No more bodies under landslip rubble, says District Police Chief

The heaviest monsoon season in about 20 years has forced the State government to take help from the Union government to carry out a study on Idukki district as it continued to face landslips threatening lives and property in several places.

Chief Minister Oommen Chandy, who visited the site of the landslip that killed three people here on Monday, said Central help would be sought to do a comprehensive study of the situation in the district.

The Chief Minister was greeted at the site by the news that rescue workers had not located any more bodies though initial reports suggested that more people, including a group of tourists from Tamil Nadu, may have been caught in the landslide that buried nearly a dozen shops by the side of the Kochi-Dhanushkodi national highway. Three people were killed in the incident.

The good news was confirmed by the district superintendent of police M. Sheik Anwaruddin Saheb who said no man missing reports had been received by the police so far. Rescue operations have been temporarily suspended.

The Chief Minister, who arrived at the site here after landing on the premises of the Jawahar Navodaya Vidyalaya at Neryamangalam in a helicopter, said personnel from the National Disaster Response Force (NDRF), now engaged in rescue and road clearing operations here, would be diverted to places in neighbouring districts like Ernakulam if the situation demanded.

The Chief Minister, accompanied by the Revenue Minister Adoor Prakash and Rosy Augustine, MLA, said relief for those affected by natural calamities would be speeded up.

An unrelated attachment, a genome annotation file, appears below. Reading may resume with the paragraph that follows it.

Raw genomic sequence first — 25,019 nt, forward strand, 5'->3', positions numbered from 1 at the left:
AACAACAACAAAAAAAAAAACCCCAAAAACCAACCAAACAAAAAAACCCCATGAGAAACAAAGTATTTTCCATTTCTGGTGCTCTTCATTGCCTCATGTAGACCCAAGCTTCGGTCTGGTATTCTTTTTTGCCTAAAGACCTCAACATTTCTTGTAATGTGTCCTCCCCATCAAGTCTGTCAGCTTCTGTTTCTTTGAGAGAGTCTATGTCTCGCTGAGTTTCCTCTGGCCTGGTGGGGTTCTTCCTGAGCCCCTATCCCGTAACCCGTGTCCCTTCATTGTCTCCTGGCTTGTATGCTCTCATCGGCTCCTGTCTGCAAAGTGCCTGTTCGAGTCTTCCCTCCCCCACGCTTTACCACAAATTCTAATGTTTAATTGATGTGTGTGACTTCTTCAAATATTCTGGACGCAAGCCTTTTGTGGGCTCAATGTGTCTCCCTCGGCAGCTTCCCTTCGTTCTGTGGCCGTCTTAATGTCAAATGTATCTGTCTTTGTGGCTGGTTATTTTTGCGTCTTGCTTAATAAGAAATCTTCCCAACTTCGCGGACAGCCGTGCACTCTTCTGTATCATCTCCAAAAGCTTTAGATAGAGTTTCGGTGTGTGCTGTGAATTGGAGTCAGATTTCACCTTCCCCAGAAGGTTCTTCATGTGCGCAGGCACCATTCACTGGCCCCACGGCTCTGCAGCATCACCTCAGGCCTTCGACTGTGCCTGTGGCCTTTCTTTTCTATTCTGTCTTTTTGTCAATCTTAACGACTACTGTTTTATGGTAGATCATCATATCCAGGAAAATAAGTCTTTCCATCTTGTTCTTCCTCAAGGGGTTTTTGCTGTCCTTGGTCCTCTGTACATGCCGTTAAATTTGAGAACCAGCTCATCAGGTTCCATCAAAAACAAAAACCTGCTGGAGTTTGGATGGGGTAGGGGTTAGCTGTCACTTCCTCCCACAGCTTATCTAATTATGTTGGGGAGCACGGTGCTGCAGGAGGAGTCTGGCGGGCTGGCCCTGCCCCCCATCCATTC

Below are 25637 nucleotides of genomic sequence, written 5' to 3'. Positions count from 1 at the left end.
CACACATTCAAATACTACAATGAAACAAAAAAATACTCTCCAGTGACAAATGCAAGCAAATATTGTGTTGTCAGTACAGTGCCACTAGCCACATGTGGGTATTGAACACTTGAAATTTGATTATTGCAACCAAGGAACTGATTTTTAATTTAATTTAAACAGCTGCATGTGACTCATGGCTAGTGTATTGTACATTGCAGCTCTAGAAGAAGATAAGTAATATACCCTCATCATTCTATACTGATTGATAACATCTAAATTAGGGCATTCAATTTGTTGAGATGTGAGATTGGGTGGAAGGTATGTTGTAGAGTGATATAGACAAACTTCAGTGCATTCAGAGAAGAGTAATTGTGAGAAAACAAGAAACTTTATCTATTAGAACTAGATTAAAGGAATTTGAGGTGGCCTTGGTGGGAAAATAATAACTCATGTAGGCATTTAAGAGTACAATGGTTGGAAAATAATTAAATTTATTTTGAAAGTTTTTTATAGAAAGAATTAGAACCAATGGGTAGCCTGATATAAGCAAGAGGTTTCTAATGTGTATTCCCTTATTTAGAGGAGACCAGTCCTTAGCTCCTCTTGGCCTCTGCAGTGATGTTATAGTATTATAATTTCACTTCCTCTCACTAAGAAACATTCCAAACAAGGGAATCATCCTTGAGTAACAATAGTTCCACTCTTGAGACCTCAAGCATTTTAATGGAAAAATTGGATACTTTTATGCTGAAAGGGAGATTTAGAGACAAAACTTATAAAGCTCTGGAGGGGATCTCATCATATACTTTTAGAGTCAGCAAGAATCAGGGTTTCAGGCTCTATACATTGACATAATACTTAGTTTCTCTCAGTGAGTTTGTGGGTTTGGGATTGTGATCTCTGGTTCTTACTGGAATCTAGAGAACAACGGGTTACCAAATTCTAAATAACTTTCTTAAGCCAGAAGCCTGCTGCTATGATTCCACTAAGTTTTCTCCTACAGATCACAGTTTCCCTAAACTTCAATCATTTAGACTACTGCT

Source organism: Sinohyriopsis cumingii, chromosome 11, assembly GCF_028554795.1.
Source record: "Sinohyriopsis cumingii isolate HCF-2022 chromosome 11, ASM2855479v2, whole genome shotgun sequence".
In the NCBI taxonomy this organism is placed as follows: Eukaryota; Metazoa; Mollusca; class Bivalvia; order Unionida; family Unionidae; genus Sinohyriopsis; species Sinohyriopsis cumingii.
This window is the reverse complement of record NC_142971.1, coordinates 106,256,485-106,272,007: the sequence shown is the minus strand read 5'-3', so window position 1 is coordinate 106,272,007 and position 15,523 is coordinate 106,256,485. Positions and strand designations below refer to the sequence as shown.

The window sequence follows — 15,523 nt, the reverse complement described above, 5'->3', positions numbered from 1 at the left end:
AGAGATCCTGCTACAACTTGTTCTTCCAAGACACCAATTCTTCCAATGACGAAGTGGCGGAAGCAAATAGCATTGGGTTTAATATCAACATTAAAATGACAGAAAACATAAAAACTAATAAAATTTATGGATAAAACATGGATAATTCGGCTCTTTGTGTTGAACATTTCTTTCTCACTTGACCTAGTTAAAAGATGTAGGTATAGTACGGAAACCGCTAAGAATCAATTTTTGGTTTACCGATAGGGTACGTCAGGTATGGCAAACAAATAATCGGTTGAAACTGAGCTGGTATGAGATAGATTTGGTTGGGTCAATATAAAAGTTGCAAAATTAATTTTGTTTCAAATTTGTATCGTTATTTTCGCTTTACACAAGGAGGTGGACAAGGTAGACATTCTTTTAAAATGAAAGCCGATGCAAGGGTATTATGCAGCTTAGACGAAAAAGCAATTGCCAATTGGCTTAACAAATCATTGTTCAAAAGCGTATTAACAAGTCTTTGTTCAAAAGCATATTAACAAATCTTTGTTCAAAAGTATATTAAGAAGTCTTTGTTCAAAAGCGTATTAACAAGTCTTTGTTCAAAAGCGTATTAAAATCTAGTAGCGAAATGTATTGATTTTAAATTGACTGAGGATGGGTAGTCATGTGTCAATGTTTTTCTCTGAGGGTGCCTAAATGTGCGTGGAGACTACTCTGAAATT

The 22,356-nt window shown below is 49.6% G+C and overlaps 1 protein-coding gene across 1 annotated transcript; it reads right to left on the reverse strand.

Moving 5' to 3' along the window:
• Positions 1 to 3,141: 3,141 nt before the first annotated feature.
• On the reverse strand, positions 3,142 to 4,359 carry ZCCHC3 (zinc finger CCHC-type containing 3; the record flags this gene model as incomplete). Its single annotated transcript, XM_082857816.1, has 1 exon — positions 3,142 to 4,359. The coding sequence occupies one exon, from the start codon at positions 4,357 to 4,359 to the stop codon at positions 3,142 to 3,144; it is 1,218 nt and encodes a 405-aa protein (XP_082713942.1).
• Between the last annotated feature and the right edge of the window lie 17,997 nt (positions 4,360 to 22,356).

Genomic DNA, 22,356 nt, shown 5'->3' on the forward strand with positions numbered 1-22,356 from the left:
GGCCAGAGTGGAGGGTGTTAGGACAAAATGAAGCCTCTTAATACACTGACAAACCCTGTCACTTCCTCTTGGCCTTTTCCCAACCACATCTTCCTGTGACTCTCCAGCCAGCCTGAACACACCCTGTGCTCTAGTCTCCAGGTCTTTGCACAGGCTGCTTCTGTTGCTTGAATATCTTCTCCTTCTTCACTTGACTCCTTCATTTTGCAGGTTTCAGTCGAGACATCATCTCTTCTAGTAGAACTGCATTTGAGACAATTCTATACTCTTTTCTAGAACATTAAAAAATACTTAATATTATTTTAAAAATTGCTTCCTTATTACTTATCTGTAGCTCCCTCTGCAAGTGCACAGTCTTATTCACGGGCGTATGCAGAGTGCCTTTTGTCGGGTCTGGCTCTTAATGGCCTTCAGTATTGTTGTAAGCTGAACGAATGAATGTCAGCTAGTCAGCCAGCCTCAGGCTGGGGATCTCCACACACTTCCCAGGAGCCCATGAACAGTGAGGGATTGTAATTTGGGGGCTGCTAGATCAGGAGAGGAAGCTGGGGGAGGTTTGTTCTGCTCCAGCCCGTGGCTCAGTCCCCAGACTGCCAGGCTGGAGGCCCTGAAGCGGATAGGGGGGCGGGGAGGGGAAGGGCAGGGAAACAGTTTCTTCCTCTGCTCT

Mr. Chandy also promised that the government would help those who had lost their shops in the landslip here on Monday.

The Chief Minister later travelled to the Adimali Taluk Hospital where a man injured in the landslip, Thoppilkkudy Baby, is admitted with serious head injuries. He also visited the family of Thoppilkkudy Joshi, who was killed in the landslide. The body of Jithin Jose, a 11-year-old boy from Palakkad, was taken to his native town. The body of Rajan, the driver from the Devikulam taluk office, was taken to his native place for last rites.

Meanwhile, rescue operators, led by personnel from the NDRF, the Army and the Navy, cleared the Kochi-Dhanushkodi national highway to partially restore vehicular traffic.

Sixty NDRF men and 75 men from the Army and the Navy, aided by the local volunteers were able to locate a motorcycle, a jeep and a car that were washed down the highway into a 30-foot-deep gorge.

Personnel from the Fire and Rescue Department used high power water jets to cut through a large layer of mud and rubble to check if any vehicles or people were trapped in it.

The rescue operators located a car in the Deviyarpuzha, about 40 feet below the road.

Around 400 policemen and officers have been at the spot of the landslip since Monday morning despite the heavy rains. The policemen kept some semblance of order at the rescue site .

Rain in the early hours of Tuesday made things more difficult and the possibility of further landslips loom large over the area.

The site of the landslip, about 30 km short of Munnar from Kochi, will take at least a month to be restored to normal traffic as rains continue to wash down huge quantities of mud and slush on to the road.

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